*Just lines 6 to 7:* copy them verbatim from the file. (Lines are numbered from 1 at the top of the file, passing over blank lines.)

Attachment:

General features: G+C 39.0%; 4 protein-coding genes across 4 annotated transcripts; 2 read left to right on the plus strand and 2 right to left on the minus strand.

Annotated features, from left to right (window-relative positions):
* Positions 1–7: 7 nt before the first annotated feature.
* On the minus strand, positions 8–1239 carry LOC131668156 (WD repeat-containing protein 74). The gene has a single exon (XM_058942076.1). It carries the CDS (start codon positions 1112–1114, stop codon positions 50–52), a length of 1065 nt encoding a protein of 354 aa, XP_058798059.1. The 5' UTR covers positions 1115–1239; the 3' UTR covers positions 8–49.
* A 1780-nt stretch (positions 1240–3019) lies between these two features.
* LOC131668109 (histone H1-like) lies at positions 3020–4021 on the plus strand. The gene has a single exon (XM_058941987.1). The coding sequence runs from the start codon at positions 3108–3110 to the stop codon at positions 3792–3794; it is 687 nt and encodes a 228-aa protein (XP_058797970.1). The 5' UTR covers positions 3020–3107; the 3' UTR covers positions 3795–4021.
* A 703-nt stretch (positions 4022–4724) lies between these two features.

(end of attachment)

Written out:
* LOC131668109 (histone H1-like) lies at positions 3020–4021 on the plus strand. The gene has a single exon (XM_058941987.1). The coding sequence runs from the start codon at positions 3108–3110 to the stop codon at positions 3792–3794; it is 687 nt and encodes a 228-aa protein (XP_058797970.1). The 5' UTR covers positions 3020–3107; the 3' UTR covers positions 3795–4021.
* A 703-nt stretch (positions 4022–4724) lies between these two features.